A ban on adverts featuring “harmful gender stereotypes” or those which are likely to cause “serious or widespread offence” has come into force.
The ban covers scenarios such as a man with his feet up while a woman cleans, or a woman failing to park a car.
The UK’s advertising watchdog introduced the ban because it found some portrayals could play a part in “limiting people’s potential”.
It said it was pleased with how advertisers had responded.
The new rule follows a review of gender stereotyping in adverts by the Advertising Standards Authority (ASA) – the organisation that administers the UK Advertising Codes, which cover both broadcast and non-broadcast adverts, including online and social media.
The ASA said the review had found evidence suggesting that harmful stereotypes could “restrict the choices, aspirations and opportunities of children, young people and adults and these stereotypes can be reinforced by some advertising, which plays a part in unequal gender outcomes”.
“Our evidence shows how harmful gender stereotypes in ads can contribute to inequality in society, with costs for all of us. Put simply, we found that some portrayals in ads can, over time, play a part in limiting people’s potential,” said ASA chief executive Guy Parker.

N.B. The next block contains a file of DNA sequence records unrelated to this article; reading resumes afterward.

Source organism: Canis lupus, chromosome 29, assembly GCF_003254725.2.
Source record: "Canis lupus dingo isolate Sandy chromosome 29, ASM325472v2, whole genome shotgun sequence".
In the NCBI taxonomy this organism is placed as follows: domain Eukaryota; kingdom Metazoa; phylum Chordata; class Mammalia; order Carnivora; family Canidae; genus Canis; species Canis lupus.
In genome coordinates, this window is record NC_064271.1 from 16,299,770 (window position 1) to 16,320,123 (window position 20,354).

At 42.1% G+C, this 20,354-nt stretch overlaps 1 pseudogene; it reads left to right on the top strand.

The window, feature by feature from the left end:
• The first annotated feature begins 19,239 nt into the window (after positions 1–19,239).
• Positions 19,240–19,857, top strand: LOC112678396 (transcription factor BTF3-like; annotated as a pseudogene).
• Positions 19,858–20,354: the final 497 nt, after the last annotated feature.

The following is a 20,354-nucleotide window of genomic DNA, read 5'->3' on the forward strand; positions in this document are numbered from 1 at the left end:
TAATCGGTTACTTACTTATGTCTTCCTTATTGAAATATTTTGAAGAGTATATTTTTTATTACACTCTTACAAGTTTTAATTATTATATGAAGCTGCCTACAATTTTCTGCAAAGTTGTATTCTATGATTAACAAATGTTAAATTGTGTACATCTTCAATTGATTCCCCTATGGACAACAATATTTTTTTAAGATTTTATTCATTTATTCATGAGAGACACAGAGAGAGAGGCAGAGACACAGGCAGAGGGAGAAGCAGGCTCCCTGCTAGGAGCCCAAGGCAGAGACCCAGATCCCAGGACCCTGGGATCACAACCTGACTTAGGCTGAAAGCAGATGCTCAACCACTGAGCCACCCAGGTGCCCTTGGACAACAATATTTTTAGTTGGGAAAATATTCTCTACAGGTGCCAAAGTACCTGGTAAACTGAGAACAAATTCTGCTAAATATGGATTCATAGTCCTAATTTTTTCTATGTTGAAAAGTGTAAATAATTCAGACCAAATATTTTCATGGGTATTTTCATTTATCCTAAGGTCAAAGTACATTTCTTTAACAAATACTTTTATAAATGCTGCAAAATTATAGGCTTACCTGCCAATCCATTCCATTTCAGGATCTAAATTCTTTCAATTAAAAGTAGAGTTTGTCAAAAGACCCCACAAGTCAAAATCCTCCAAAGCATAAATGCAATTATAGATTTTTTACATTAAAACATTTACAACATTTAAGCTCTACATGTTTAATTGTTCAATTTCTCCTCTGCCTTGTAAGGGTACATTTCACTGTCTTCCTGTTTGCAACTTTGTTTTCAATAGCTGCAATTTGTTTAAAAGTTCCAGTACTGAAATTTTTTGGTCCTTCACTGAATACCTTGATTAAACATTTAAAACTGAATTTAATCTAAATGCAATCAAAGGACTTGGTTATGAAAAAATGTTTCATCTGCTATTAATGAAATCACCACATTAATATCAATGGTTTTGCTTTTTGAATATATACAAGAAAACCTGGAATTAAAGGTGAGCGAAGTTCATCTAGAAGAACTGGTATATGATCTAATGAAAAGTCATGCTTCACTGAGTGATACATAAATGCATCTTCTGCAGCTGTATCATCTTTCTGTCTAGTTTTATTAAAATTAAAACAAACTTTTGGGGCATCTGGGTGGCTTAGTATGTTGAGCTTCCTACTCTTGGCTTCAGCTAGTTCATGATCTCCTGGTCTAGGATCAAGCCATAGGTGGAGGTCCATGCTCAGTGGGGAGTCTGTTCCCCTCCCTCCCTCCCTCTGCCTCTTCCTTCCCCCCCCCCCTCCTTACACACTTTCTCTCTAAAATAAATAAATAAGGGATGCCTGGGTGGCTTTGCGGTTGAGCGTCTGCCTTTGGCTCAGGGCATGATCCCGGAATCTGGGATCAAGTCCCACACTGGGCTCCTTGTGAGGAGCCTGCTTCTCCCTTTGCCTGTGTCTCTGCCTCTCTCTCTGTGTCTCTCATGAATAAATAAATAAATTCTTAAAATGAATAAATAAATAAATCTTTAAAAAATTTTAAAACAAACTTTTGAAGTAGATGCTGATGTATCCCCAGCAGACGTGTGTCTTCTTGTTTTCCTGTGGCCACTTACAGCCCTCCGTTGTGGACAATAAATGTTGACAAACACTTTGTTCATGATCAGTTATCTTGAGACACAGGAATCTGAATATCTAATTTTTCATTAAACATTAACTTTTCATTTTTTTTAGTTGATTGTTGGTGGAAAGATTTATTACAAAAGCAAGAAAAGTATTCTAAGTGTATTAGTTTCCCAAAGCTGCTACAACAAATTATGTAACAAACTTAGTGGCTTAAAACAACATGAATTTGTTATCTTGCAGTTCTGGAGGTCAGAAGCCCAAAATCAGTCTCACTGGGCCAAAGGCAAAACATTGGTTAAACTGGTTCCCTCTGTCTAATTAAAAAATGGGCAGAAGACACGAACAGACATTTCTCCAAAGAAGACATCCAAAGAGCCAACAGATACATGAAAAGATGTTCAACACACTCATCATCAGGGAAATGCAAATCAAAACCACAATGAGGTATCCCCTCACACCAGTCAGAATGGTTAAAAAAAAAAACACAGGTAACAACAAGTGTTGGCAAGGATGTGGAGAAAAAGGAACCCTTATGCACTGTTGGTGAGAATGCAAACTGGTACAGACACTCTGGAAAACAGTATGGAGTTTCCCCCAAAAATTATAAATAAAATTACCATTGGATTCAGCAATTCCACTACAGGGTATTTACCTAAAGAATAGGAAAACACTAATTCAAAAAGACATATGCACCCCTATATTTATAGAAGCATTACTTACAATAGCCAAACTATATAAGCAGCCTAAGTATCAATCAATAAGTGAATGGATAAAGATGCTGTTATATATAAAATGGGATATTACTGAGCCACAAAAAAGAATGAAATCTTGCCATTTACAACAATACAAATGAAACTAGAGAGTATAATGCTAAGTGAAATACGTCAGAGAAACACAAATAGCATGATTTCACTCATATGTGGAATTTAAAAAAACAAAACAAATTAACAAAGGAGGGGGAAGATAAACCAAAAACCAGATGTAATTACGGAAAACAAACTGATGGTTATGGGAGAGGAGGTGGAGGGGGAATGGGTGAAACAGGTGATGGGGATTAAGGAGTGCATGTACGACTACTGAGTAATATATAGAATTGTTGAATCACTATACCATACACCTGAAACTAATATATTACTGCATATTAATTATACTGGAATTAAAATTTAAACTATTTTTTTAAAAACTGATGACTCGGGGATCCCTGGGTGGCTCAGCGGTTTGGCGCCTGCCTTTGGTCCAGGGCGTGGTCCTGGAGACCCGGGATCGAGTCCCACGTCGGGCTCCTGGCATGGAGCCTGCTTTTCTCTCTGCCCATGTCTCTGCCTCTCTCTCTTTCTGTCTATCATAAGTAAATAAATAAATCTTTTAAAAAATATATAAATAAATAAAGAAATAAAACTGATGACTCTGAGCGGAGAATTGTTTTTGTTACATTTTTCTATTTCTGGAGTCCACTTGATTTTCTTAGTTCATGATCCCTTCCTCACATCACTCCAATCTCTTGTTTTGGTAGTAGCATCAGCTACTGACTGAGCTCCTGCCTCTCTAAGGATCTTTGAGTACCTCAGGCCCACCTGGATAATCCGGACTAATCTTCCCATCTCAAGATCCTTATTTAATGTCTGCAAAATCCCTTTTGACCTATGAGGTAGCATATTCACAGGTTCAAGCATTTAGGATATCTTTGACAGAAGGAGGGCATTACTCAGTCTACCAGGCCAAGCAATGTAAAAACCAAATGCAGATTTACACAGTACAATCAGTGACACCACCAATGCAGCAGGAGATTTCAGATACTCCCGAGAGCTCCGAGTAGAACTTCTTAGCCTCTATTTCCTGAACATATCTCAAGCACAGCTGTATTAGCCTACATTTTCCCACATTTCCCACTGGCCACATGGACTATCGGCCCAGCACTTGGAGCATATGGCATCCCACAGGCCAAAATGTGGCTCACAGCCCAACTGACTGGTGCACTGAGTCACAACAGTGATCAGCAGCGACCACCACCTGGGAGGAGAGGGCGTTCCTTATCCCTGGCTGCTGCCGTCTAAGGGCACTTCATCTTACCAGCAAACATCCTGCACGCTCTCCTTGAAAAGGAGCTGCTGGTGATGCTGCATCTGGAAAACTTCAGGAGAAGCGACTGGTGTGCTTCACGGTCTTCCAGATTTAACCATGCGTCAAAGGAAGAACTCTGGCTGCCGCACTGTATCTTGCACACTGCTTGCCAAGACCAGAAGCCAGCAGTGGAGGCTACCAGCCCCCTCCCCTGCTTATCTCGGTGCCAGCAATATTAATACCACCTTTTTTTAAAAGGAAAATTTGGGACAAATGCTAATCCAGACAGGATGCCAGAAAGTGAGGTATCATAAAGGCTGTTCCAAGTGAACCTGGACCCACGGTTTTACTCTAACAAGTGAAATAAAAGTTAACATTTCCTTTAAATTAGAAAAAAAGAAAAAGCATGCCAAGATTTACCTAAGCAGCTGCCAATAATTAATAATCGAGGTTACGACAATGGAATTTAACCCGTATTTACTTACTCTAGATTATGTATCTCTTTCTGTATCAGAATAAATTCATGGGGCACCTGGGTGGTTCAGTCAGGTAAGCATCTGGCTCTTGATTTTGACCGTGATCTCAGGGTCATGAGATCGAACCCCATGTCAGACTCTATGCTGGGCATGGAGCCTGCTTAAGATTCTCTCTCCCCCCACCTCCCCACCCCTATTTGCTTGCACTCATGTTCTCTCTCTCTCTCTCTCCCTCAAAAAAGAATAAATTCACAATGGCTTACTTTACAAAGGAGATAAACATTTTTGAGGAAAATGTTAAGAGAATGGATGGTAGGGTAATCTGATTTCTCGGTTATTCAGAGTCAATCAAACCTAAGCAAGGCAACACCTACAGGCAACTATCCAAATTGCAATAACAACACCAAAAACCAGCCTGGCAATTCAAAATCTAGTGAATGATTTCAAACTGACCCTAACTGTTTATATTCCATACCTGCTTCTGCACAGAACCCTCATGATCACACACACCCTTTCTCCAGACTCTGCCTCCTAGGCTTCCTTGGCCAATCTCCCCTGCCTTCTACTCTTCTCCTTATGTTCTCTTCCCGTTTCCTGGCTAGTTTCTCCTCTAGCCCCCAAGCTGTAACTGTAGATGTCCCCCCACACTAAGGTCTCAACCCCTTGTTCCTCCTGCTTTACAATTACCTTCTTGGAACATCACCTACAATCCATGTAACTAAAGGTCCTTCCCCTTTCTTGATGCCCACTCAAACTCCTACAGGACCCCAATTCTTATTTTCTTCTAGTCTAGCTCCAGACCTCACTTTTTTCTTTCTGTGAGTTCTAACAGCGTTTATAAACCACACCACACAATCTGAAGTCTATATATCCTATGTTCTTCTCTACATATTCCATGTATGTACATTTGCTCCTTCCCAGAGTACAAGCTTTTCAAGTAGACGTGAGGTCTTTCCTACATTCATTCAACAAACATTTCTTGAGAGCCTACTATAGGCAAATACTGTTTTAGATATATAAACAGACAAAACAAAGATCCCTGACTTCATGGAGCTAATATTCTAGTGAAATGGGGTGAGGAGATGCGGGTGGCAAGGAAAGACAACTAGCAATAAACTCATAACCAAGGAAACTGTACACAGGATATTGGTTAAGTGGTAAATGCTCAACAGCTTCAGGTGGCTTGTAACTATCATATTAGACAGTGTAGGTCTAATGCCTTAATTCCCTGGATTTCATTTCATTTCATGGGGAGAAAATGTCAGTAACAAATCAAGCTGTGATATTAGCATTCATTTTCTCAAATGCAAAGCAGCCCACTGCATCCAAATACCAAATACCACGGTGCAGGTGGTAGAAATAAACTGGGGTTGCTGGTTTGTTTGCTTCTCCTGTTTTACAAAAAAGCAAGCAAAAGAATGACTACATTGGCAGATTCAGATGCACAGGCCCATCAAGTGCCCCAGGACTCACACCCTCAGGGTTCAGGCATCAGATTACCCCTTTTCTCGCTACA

Blogger and father of two Jim Coulson thinks the ban is a good idea. He dislikes adverts that perpetuate stereotypes about dads being “useless”.
“It’s the small things though that build up, and the small things are what inform the subconscious,” he told the BBC.
“That’s the problem… that adverts rely on stereotypes. We know why they do it, because it’s easy. “
But columnist Angela Epstein disagrees, and thinks that society has become “over-sensitive”.
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[Editor’s Note: This article was written and originally published at BBC News. Title changed by P&P.]
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